Qld governor wants to change ‘right to remain silent’ law

QUEENSLAND’S new governor Paul de Jersey believes arrest laws should be changed in the sunshine state.

The former Qld Chief Justice told ABC Radio he wants to see changes to laws regarding a person’s right to remain silent when being arrested.

Mr de Jersey said people should not have a complete right to silence when being questioned by Police.

“They should be in a position, arguably, where they’re warned that if they don’t tell their story upfront at that stage, the trial judge may comment on that to the jury at a later stage,” he told ABC Radio.

Mr de Jersey said he regrets not changing the laws when he was head of the Supreme Court.

Shocking report reveals alcohol kills 15 Aussies a day

NEW data has revealed alcohol kills 15 Australians every day and hospitalises another 430.

The Alcohol’s Burden of Disease in Australia report by Vic Health found that in a decade the number of alcohol linked fatalities has increased by 62 per cent.

Injuries accounted for more than one in three alcohol-related deaths among men, with cancer and digestive diseases causing 25 and 16 per cent respectively.

Heart disease was the biggest alcohol-related killer among women, resulting in around a third of deaths.

The report also found that alcohol caused 157,132 hospitalisations a year.

National memorial service planned for Australian MH17 victims

A NATIONAL memorial service will be held in Melbourne next week to pay respect to those who lost their lives in the Malaysia Airlines MH17 disaster.

The multi-faith service is scheduled for Thursday August 7 at Saint Patrick’s Cathedral.

Thirty-seven Australians including a Burleigh Heads woman were killed when the plane was shot down in East Ukraine two weeks ago.

Flags on all Australian government buildings will be flown at half-mast on the day of the service.

The Queensland Plan reveals 30-year vision for state

QUEENSLANDERS have spoken loud and clear in The Queensland Plan saying that the economy, education and the regions are the keys to a vibrant and prosperous state.

Premier Campbell Newman launched The Queensland Plan: Queenslanders’ 30-year vision in Hervey Bay today.

The plan is the culmination of the largest community engagement activity of its kind in Australian history and one of the largest in the world.

Mr Newman said the 80,000 participating Queenslanders wanted their state to be the number one performing economy, which provided the best job opportunities in Australia.

“People from every corner of the state contributed ideas to The Queensland Plan with a common vision to grow our regional economies, foster innovation, strengthen our education sector and encourage community connections,” Mr Newman said.

“This was a massive and exemplary exercise in listening and consulting which involved various discussion forums from summits and community think tanks to boardroom workshops and robust family debates.”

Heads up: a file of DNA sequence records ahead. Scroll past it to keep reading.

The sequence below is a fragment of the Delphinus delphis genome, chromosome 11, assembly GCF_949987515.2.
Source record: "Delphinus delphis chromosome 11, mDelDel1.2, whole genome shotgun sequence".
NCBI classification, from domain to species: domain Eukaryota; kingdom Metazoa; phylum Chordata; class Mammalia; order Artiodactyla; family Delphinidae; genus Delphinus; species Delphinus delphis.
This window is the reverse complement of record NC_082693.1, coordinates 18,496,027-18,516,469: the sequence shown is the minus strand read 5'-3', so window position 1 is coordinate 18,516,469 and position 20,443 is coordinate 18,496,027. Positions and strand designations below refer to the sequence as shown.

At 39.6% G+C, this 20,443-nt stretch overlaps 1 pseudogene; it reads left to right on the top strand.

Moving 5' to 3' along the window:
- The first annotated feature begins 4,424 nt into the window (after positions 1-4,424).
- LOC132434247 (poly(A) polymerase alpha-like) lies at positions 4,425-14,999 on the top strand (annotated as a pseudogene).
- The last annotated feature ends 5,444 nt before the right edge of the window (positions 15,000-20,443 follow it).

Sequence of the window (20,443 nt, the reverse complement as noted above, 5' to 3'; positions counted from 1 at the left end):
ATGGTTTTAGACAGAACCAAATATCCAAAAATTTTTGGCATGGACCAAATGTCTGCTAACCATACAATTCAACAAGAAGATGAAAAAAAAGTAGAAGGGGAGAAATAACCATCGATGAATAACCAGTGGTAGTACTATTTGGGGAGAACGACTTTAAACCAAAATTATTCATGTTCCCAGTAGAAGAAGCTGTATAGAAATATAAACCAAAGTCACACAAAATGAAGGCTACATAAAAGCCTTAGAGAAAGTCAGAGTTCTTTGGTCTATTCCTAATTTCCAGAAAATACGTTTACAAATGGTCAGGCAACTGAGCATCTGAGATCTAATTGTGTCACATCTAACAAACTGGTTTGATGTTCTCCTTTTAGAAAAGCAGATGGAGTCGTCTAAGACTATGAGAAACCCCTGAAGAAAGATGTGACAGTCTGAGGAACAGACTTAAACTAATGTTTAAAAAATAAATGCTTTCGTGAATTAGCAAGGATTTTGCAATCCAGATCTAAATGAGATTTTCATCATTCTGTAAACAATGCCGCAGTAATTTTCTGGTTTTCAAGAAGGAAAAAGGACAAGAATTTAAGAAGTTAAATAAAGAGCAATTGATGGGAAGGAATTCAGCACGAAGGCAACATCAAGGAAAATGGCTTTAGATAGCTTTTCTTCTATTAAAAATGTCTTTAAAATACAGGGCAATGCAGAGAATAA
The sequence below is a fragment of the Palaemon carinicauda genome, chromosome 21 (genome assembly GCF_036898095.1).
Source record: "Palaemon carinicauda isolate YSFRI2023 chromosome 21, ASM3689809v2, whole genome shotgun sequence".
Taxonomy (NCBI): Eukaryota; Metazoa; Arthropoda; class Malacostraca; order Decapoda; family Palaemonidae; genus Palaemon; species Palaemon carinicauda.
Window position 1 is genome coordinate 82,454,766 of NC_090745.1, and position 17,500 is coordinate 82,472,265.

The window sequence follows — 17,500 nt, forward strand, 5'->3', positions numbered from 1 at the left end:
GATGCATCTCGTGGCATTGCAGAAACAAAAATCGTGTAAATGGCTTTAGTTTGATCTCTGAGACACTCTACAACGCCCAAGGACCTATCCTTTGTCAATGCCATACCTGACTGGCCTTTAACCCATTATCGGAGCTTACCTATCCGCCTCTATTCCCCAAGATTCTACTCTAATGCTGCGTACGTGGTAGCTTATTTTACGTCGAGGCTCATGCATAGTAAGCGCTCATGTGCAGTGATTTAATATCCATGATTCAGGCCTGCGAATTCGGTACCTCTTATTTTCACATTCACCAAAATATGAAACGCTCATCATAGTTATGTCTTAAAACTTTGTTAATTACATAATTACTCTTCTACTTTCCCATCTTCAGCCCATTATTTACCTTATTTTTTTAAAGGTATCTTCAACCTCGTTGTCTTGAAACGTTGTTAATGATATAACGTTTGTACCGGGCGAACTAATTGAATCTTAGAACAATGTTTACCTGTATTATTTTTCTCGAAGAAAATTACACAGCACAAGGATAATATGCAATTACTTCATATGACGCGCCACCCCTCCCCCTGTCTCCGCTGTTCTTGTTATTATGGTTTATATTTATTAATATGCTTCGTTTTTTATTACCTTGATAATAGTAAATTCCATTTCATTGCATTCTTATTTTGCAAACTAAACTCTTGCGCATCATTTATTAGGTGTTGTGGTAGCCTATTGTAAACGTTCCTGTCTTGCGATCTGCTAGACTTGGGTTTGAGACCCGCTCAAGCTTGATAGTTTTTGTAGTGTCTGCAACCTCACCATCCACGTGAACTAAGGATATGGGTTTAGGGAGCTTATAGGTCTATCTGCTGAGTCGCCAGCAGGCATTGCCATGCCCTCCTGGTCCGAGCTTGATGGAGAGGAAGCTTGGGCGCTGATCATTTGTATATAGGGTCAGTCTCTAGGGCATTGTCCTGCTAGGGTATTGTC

Mr Newman said Queenslanders’ feedback was that they wanted to maximise our natural talents and assets and envisaged a state that was focussed on industry development and diversification and with centres of excellence that drove innovation.

He said The Queensland Plan offered many challenges to government with targets such as doubling the population of regions outside South East Queensland while other goals would require new thinking by all levels of government.

He said the community’s vision would be driven by The Queensland Plan Ambassadors Council, which would be chaired by Public Service Commission Chief Executive Andrew Chesterman and included people such as Professor Ian Frazer, tourism chief Daniel Gschwind and former Labor Minister and Mt Isa Mayor Tony McGrady.

Minister responsible for The Queensland Plan, Andrew Powell, said the plan set bold, new targets that would take transformative action and dedicated focus to achieve but he was confident Queenslanders would rise to the challenge.

“Queenslanders told us they want an education target of 100 per cent of children having basic literacy and numeracy in primary school,” Mr Powell said.

“They also want a doubling of our regional population outside South East Queensland which will require integration with innovative plans such as RegionsQ and close co-operation with the Federal Government to build stronger regional economies.”

For more information on The Queensland Plan, click here.

Athletics Australia suspends coach Eric Hollingsworth over spat with Sally Pearson

ATHLETICS Australia says it had no choice but to suspend head coach Eric Hollingsworth.

The suspension comes after Hollingsworth publically criticised team captain and Gold Coaster Sally Pearson.

In a statement Hollingsworth said the Olympic gold medallist showed poor leadership, missing a recent team camp.

“Sally was coming all along until the last minute when she opted to take a race in London,” Hollingsworth said in a statement.

“What’s lost here is she’s the team captain and there’s a reasonable expectation she’d be in the camp ahead of something as major as the Commonwealth Games. Her no-show sets a bad example to the entire national team.”

Athletics Australia said in a statement that Hollingsworth knew not to air his complaints publicly and should be focusing on supporting the athletes.

“He acted without the authority of Athletics Australia and in contravention of the specific instructions of the chief executive officer,” the statement read.

“Athletics Australia condemns in the strongest terms his disparaging comments about Sally Pearson and his timing.”

Hollingsworth will remain suspended “until such time as the Athletics Australia board can convene to consider the matter”.